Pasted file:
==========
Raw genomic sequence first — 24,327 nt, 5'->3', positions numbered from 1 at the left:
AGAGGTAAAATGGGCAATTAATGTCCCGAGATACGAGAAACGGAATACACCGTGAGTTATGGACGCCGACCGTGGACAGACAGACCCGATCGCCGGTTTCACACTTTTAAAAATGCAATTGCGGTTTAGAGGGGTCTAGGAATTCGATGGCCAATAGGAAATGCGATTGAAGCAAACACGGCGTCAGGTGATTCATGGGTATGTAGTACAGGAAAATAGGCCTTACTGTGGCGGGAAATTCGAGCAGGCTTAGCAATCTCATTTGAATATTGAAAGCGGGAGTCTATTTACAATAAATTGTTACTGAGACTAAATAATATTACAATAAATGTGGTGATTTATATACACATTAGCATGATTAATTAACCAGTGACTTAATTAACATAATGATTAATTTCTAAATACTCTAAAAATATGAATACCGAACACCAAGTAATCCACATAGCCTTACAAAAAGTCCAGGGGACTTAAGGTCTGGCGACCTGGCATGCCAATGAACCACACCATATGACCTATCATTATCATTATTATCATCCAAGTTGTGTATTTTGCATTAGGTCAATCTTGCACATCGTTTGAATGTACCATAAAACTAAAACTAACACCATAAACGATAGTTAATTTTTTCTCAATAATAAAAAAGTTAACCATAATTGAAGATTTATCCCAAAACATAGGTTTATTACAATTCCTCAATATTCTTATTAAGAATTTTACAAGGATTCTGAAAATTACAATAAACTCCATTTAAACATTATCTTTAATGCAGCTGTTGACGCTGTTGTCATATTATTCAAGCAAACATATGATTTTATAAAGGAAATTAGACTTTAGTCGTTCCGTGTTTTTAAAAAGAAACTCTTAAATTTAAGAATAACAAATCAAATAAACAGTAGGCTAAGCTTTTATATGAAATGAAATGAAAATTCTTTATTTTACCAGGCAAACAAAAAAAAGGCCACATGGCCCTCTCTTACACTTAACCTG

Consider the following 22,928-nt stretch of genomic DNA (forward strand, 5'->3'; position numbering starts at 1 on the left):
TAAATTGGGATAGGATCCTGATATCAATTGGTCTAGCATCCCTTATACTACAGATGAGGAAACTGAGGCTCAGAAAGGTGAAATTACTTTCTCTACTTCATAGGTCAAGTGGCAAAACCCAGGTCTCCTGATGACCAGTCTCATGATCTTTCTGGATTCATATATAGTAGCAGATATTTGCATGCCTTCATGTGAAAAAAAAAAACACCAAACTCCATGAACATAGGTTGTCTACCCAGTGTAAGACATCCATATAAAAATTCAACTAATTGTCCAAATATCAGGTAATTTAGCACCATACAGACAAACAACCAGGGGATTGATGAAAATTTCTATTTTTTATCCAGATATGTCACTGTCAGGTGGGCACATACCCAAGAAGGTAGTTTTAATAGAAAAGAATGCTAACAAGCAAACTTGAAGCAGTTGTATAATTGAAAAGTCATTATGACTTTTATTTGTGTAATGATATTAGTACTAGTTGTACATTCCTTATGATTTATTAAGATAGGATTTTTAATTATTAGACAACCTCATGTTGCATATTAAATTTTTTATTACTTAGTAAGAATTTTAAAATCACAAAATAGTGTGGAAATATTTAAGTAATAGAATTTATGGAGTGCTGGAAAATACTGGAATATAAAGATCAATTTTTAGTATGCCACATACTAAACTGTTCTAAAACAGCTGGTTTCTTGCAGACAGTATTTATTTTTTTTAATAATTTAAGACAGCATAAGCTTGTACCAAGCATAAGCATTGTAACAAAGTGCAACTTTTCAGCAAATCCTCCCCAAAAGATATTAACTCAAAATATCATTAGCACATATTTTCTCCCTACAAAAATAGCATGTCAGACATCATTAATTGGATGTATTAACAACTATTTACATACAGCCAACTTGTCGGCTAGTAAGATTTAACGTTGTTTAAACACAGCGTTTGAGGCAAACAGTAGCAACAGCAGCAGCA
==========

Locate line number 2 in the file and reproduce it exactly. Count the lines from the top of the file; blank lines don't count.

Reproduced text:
AGAGGTAAAATGGGCAATTAATGTCCCGAGATACGAGAAACGGAATACACCGTGAGTTATGGACGCCGACCGTGGACAGACAGACCCGATCGCCGGTTTCACACTTTTAAAAATGCAATTGCGGTTTAGAGGGGTCTAGGAATTCGATGGCCAATAGGAAATGCGATTGAAGCAAACACGGCGTCAGGTGATTCATGGGTATGTAGTACAGGAAAATAGGCCTTACTGTGGCGGGAAATTCGAGCAGGCTTAGCAATCTCATTTGAATATTGAAAGCGGGAGTCTATTTACAATAAATTGTTACTGAGACTAAATAATATTACAATAAATGTGGTGATTTATATACACATTAGCATGATTAATTAACCAGTGACTTAATTAACATAATGATTAATTTCTAAATACTCTAAAAATATGAATACCGAACACCAAGTAATCCACATAGCCTTACAAAAAGTCCAGGGGACTTAAGGTCTGGCGACCTGGCATGCCAATGAACCACACCATATGACCTATCATTATCATTATTATCATCCAAGTTGTGTATTTTGCATTAGGTCAATCTTGCACATCGTTTGAATGTACCATAAAACTAAAACTAACACCATAAACGATAGTTAATTTTTTCTCAATAATAAAAAAGTTAACCATAATTGAAGATTTATCCCAAAACATAGGTTTATTACAATTCCTCAATATTCTTATTAAGAATTTTACAAGGATTCTGAAAATTACAATAAACTCCATTTAAACATTATCTTTAATGCAGCTGTTGACGCTGTTGTCATATTATTCAAGCAAACATATGATTTTATAAAGGAAATTAGACTTTAGTCGTTCCGTGTTTTTAAAAAGAAACTCTTAAATTTAAGAATAACAAATCAAATAAACAGTAGGCTAAGCTTTTATATGAAATGAAATGAAAATTCTTTATTTTACCAGGCAAACAAAAAAAAGGCCACATGGCCCTCTCTTACACTTAACCTG